Here, the Association argued that the need to restrict rentals to 30 days or more was to ensure the property would not become akin to a hotel. Mission Shores is a residential community. According to the Association’s attorney, “The overwhelming majority of the [CC&R’s] that [she] review[s], both in preparing restated [CC&R’s] and reviewing existing [CC&R’s], contain[s] provisions regarding minimum lease terms of thirty (30) days or longer….” As the trial court noted, “these kinds of restrictions are very common. And … many counties and cities have these restrictions that essentially when  you rent for less than 30 days, you’re essentially operating a hotel in a residential district.” Furthermore, the court observed, “there is a movement afoot to restrict homes from being on vacation rentals. It is not just in this project. It is throughout California. [¶] So for example … I have a home in San Luis Obispo County and they have a very strict rule about vacation rentals. I was just reading in the paper in Palm Springs they’re talking about passing a law restricting rentals to only 30 days or more.”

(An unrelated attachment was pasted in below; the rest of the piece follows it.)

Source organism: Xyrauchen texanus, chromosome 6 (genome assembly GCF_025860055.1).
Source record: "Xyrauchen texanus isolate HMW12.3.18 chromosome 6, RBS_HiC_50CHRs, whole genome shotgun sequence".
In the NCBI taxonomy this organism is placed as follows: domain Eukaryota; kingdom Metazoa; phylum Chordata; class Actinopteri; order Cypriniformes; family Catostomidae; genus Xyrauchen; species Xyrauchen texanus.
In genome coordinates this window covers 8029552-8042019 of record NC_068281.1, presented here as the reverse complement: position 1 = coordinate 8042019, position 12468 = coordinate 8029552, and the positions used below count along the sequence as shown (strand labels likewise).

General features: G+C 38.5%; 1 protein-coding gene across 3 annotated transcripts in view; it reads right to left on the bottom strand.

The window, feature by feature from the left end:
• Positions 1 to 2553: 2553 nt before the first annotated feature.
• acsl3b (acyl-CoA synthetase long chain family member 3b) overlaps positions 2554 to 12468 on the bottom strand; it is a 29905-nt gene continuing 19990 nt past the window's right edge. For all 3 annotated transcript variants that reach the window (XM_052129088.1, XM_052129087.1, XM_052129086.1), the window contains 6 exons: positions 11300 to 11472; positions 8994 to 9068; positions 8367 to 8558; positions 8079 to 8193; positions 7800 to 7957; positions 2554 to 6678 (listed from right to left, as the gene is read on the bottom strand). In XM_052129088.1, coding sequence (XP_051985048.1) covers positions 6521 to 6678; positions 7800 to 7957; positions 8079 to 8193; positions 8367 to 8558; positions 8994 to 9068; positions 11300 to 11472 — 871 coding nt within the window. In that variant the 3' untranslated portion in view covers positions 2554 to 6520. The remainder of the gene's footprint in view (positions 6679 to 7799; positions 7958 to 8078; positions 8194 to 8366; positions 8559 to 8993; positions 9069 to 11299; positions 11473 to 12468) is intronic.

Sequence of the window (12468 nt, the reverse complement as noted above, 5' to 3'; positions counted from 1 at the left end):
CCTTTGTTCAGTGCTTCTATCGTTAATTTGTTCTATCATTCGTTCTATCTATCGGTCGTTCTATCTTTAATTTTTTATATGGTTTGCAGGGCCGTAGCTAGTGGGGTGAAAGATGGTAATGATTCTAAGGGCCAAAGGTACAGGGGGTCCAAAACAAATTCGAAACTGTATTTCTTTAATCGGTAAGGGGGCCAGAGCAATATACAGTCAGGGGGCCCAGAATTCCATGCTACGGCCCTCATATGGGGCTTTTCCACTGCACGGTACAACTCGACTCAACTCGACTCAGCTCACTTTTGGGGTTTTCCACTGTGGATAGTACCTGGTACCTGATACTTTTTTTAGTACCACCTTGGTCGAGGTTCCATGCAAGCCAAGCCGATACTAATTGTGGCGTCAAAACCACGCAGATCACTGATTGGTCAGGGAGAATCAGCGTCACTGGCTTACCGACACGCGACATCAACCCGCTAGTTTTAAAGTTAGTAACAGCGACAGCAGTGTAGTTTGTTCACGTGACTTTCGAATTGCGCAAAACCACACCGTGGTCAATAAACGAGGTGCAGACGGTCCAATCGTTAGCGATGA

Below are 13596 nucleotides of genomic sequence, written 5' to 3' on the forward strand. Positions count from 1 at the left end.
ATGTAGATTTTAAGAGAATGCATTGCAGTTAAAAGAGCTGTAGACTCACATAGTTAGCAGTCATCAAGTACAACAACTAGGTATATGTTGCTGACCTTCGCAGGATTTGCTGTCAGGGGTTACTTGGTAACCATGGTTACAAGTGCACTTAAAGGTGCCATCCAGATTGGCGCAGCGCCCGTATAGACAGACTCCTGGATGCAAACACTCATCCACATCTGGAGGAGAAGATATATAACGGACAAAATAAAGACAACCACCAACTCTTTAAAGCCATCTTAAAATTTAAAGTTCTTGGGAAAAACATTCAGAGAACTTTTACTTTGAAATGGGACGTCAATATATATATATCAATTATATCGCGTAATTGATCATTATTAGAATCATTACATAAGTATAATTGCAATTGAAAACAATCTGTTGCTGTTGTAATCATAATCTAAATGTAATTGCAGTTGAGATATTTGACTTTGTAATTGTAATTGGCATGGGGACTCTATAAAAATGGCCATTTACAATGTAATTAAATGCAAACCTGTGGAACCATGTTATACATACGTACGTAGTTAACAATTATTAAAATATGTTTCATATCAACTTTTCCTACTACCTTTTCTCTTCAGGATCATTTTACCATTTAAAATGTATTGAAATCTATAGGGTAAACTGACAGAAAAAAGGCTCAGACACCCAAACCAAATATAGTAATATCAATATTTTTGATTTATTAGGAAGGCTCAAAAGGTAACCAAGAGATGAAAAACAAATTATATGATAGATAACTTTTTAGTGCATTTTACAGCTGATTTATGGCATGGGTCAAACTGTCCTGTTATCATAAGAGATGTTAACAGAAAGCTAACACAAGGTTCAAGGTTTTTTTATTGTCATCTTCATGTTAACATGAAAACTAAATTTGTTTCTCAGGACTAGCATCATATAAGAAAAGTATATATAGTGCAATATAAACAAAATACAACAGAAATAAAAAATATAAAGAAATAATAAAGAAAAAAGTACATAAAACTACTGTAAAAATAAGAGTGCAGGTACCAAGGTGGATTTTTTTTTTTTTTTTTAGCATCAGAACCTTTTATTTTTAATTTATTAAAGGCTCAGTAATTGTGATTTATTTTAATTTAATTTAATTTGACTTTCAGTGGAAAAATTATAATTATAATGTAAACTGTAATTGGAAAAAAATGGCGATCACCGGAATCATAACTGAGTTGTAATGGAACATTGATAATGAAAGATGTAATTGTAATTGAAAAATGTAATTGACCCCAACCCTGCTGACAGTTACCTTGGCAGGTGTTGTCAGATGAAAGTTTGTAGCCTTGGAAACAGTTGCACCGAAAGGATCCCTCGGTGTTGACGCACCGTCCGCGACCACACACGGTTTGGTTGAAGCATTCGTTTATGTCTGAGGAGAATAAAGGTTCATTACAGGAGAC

“A CC&R is unreasonable if it is arbitrary and capricious, violates the law or a fundamental public policy or imposes an undue burden on property, and it is reasonable unless it meets those criteria. [Citation.]” (Fourth La Costa Condominium Owners Assn. v. Seith, supra, 159 Cal.App.4th at pp. 577-578.) On the record before this court, we cannot find that the imposition of a 30-day minimum lease term is unreasonable. The provision applies to all owners who rent their Homes, the restriction does not violate public policy (see, e.g., City of Oceanside v. McKenna(1989) 215 Cal.App.3d 1420, 1426-1427 [264 Cal.Rptr. 275] [restrictions requiring owner occupancy and forbidding the leasing of units were reasonable in view of the city’s redevelopment goals of providing a stabilized community of owner-occupied units for low- and moderate-income persons]), and any burden to enforce the minimum lease term is outweighed by its beneficial value in preserving the residential character of the development.
With cursory argument and no citation to any legal authority, Pheil contends the Amendment is unreasonable because it grants the Association the right to evict tenants for breach of the CC&R’s and to impose attorney fees and costs on the owner. “[E]very brief should contain a legal argument with citation of authorities on the points made. If none is furnished on a particular point, the court may treat it as waived, and pass it without consideration. [Citations.]” (9 Witkin, Cal. Procedure (4th ed. 1997) Appeal, § 594, p. 627.) Although we may deem this point waived, we note the Association addressed it on the merits.[FN.2]